Hillsdale College is refusing to fold under pressure from alumni and students to make a statement in support of the Black Lives Matter movement. In a response Thursday morning, the conservative college insisted its past and present actions on racial injustice and police brutality speak for themselves.
"The College is pressed to speak," the administration wrote in a letter published in the school’s student newspaper, the Collegian. "It is told that saying what it always has said is insufficient. Instead, it must decry racism and the mistreatment of Black Americans in particular. This, however, is precisely what the College has always said."
Hillsdale, a college in south-central Michigan with about 1,500 students, has often stood apart from its liberal arts counterparts because of its reputation for bringing in conservative-leaning students. While Harvard, Yale, and dozens of other universities across the country have issued statements following the murders of George Floyd and Breonna Taylor, Hillsdale has remained silent.
Two letters pressuring the Hillsdale administration to release a statement in support of protesters circulated on Facebook and other social media platforms over the weekend and received hundreds of signatures from alumni, students, and other members of the Hillsdale community.
One letter, written by 2013 graduate Shelby Kittleson, called for the school to "Say that Black Lives Matter, and they will be protected by Hillsdale College and its graduates."
Another letter, the author of which asked not to be named, said the school’s silence on recent events is "deafening."
Both writers declined to comment.
The administration said in its response that, while the school has addressed problems of racism through education, current movements resort to a "cheap," "bandwagon" approach to confronting such problems.
"There is a kind of virtue that is cheap," the administration said. "It consists of jumping on cost-free bandwagons of public feeling—perhaps even deeply justified public feeling—and winning approval by espousing the right opinion…. But the fact that very real racial problems are now being cynically exploited for profit, gain, and public favor by some organizations and people is impossible to overlook."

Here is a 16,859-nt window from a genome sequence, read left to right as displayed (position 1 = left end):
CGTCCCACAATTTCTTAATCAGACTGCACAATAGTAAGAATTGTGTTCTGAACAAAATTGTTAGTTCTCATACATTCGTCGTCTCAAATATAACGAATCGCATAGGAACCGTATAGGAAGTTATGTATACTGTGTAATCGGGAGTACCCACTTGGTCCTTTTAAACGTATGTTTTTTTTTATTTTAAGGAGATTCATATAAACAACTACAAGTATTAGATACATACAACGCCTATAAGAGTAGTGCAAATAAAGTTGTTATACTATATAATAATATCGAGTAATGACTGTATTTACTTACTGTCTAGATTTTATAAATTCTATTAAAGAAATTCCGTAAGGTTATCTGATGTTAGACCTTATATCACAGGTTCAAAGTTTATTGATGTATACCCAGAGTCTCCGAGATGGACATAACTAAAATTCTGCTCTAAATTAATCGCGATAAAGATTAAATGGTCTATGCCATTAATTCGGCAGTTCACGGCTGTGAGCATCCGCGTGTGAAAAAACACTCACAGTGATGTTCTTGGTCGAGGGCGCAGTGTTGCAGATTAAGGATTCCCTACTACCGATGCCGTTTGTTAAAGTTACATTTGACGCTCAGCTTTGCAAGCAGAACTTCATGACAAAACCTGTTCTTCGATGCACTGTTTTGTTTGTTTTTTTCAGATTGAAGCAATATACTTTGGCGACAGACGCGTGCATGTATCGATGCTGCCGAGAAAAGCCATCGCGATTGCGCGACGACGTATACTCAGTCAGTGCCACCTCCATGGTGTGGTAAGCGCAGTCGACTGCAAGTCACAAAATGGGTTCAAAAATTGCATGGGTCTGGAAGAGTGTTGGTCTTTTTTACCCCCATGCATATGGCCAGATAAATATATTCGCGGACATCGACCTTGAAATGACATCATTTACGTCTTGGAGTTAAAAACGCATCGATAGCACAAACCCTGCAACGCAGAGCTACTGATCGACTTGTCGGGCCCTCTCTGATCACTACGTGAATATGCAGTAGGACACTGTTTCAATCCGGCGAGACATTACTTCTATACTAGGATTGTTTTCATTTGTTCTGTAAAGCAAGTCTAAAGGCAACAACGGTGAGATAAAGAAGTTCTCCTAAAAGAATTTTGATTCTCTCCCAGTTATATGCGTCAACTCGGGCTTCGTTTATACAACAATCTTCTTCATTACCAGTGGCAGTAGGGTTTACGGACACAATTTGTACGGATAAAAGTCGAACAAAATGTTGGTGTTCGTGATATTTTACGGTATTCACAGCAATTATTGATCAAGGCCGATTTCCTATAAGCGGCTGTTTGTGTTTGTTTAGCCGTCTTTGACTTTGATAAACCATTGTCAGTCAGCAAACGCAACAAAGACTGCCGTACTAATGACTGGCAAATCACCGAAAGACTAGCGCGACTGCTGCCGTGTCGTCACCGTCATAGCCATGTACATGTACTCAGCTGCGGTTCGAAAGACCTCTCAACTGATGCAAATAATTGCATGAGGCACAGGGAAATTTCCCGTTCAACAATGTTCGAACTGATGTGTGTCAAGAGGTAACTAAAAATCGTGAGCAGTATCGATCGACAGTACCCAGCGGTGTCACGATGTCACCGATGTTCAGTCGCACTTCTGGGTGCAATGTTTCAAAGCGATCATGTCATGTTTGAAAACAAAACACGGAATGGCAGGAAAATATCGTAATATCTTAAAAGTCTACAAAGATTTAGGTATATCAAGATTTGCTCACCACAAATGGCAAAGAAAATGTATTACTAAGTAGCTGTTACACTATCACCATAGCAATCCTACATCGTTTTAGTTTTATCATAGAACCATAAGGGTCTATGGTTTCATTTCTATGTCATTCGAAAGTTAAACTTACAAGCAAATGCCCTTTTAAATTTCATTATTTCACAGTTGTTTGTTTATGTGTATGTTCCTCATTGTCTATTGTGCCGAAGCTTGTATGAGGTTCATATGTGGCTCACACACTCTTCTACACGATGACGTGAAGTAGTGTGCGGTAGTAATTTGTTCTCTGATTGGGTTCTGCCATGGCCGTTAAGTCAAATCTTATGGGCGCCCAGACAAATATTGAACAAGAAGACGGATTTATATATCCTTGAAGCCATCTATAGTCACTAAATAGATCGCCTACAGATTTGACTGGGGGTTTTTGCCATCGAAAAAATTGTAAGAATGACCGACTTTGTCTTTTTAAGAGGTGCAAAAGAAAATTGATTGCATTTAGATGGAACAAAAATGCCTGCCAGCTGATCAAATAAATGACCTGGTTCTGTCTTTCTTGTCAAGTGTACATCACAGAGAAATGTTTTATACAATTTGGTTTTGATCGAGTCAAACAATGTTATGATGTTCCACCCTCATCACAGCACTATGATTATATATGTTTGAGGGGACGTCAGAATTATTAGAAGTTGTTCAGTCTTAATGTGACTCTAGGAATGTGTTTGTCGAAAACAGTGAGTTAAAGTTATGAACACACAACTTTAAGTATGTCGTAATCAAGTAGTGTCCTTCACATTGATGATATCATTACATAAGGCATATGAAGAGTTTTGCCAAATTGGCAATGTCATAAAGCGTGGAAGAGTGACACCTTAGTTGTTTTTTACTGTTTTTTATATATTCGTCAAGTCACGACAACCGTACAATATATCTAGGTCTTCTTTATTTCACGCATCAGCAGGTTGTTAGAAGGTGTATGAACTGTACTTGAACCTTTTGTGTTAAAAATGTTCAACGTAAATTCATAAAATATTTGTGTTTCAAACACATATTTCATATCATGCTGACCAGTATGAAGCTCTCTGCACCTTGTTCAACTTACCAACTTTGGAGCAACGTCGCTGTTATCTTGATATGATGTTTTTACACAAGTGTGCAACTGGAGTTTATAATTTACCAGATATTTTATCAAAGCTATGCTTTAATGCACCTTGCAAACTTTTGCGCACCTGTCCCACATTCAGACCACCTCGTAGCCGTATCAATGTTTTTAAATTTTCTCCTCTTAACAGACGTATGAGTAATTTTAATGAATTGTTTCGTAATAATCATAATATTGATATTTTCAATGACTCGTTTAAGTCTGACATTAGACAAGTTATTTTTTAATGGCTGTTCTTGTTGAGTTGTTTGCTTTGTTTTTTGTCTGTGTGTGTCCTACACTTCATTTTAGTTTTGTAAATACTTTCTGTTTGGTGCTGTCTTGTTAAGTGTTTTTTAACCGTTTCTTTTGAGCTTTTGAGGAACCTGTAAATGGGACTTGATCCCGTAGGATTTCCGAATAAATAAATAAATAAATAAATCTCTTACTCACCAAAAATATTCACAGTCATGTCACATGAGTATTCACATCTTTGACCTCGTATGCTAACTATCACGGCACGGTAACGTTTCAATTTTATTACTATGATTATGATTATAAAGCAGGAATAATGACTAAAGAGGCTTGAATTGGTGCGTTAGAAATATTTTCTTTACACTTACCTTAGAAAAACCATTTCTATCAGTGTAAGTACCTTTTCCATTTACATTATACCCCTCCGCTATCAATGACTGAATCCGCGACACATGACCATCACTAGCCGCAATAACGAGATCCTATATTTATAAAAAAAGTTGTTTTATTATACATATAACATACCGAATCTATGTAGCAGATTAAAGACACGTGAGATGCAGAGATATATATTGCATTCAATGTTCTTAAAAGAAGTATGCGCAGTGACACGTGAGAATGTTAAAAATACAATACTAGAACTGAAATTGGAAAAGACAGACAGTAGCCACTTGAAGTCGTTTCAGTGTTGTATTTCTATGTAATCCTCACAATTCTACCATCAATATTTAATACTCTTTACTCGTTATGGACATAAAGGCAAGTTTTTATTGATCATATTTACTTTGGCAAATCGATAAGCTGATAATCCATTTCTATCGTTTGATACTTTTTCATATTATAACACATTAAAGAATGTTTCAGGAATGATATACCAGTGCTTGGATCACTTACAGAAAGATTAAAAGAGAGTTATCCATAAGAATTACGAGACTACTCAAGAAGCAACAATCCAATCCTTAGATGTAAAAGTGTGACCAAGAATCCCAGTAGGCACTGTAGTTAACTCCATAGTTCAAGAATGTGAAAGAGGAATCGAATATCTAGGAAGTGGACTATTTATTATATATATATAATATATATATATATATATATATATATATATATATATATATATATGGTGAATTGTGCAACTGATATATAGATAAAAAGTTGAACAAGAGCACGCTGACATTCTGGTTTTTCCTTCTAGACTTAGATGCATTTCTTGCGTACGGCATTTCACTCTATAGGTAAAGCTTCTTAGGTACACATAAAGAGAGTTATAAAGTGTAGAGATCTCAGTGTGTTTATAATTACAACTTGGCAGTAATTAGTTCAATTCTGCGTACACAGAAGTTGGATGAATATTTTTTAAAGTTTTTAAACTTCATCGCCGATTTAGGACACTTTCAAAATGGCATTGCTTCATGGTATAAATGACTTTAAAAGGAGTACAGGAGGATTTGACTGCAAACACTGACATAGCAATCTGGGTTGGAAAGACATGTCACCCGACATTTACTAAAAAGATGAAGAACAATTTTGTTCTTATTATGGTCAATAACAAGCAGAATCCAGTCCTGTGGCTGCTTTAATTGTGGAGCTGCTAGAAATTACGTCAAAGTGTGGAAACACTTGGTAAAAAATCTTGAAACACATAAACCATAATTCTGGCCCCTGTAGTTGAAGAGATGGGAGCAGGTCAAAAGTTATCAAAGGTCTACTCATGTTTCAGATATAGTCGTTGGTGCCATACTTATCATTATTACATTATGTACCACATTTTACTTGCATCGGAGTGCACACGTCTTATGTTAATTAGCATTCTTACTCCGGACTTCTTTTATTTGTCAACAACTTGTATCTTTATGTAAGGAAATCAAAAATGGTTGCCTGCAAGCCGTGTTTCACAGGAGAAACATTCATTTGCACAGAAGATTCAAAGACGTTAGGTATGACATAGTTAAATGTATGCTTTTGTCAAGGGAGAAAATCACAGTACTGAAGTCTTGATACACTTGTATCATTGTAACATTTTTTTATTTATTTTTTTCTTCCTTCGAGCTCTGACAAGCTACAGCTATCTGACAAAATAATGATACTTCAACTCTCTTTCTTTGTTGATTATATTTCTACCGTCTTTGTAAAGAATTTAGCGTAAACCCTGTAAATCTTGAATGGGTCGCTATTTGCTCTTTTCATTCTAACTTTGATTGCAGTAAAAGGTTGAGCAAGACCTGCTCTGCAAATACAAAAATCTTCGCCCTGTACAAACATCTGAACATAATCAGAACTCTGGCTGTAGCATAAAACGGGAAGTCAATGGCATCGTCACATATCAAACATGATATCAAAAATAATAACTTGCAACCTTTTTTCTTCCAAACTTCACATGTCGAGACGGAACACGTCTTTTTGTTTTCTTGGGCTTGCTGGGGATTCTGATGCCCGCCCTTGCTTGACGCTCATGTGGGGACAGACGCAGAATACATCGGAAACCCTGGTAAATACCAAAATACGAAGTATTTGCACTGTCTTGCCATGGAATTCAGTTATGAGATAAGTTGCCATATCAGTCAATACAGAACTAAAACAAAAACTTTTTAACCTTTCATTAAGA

Denver resident Rick Russo, whose daughter graduated from Hillsdale College last year, said he was "shocked" when he read the letters.
"I didn't believe a Hillsdale graduate wrote the piece," Russo said. "There were so many citations of statistics and statements that really were, I believe, simply cut-and-pasted from Black Lives Matter literature, and there really didn't appear to be much thought reflected in the piece about what those statistics meant."
Not all Hillsdale alumni thought Hillsdale was morally obligated to make a statement. Kaylee McGhee, who graduated from Hillsdale in 2019 and is now a commentary writer for the Washington Examiner, told the Washington Free Beacon that the letters are just part of a movement to shame groups over remaining silent and force them to make a statement.
"It's not compatible with reason or any response expected prior to the Black Lives Matter movement, and we would not morally expect that Hillsdale or Walgreens or every other business to condemn every murder that happened," McGhee said. "The college's actions speak for itself."